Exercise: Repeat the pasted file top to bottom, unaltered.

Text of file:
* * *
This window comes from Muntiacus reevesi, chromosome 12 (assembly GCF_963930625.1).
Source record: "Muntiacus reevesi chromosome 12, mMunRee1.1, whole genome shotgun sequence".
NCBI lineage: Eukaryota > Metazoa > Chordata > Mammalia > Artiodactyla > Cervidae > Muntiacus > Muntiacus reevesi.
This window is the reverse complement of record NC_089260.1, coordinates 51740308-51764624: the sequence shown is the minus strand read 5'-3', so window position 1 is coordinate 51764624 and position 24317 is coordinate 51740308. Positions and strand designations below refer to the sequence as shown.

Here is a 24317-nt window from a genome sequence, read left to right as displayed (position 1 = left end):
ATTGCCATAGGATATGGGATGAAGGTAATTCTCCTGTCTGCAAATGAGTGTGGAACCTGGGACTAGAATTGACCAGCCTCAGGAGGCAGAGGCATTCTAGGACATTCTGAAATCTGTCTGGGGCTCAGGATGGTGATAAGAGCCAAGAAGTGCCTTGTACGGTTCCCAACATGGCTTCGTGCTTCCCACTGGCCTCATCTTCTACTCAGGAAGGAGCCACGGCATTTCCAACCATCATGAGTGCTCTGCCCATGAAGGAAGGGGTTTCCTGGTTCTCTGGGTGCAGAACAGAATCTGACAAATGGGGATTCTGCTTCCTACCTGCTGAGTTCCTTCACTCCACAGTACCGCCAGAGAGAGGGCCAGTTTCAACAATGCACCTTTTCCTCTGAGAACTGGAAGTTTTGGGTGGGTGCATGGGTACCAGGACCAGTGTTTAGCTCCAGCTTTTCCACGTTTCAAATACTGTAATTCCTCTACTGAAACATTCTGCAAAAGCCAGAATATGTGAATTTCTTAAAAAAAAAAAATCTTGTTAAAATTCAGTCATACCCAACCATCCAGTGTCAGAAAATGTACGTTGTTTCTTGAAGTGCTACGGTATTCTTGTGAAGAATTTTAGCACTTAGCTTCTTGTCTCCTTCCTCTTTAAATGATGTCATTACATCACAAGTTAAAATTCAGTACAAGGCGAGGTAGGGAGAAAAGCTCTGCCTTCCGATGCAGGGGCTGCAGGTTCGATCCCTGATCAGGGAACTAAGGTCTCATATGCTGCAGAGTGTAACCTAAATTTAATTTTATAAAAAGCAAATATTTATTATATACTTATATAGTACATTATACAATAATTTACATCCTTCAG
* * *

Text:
This window comes from Muntiacus reevesi, chromosome 12 (assembly GCF_963930625.1).
Source record: "Muntiacus reevesi chromosome 12, mMunRee1.1, whole genome shotgun sequence".
NCBI lineage: Eukaryota > Metazoa > Chordata > Mammalia > Artiodactyla > Cervidae > Muntiacus > Muntiacus reevesi.
This window is the reverse complement of record NC_089260.1, coordinates 51740308-51764624: the sequence shown is the minus strand read 5'-3', so window position 1 is coordinate 51764624 and position 24317 is coordinate 51740308. Positions and strand designations below refer to the sequence as shown.

Here is a 24317-nt window from a genome sequence, read left to right as displayed (position 1 = left end):
ATTGCCATAGGATATGGGATGAAGGTAATTCTCCTGTCTGCAAATGAGTGTGGAACCTGGGACTAGAATTGACCAGCCTCAGGAGGCAGAGGCATTCTAGGACATTCTGAAATCTGTCTGGGGCTCAGGATGGTGATAAGAGCCAAGAAGTGCCTTGTACGGTTCCCAACATGGCTTCGTGCTTCCCACTGGCCTCATCTTCTACTCAGGAAGGAGCCACGGCATTTCCAACCATCATGAGTGCTCTGCCCATGAAGGAAGGGGTTTCCTGGTTCTCTGGGTGCAGAACAGAATCTGACAAATGGGGATTCTGCTTCCTACCTGCTGAGTTCCTTCACTCCACAGTACCGCCAGAGAGAGGGCCAGTTTCAACAATGCACCTTTTCCTCTGAGAACTGGAAGTTTTGGGTGGGTGCATGGGTACCAGGACCAGTGTTTAGCTCCAGCTTTTCCACGTTTCAAATACTGTAATTCCTCTACTGAAACATTCTGCAAAAGCCAGAATATGTGAATTTCTTAAAAAAAAAAAATCTTGTTAAAATTCAGTCATACCCAACCATCCAGTGTCAGAAAATGTACGTTGTTTCTTGAAGTGCTACGGTATTCTTGTGAAGAATTTTAGCACTTAGCTTCTTGTCTCCTTCCTCTTTAAATGATGTCATTACATCACAAGTTAAAATTCAGTACAAGGCGAGGTAGGGAGAAAAGCTCTGCCTTCCGATGCAGGGGCTGCAGGTTCGATCCCTGATCAGGGAACTAAGGTCTCATATGCTGCAGAGTGTAACCTAAATTTAATTTTATAAAAAGCAAATATTTATTATATACTTATATAGTACATTATACAATAATTTACATCCTTCAG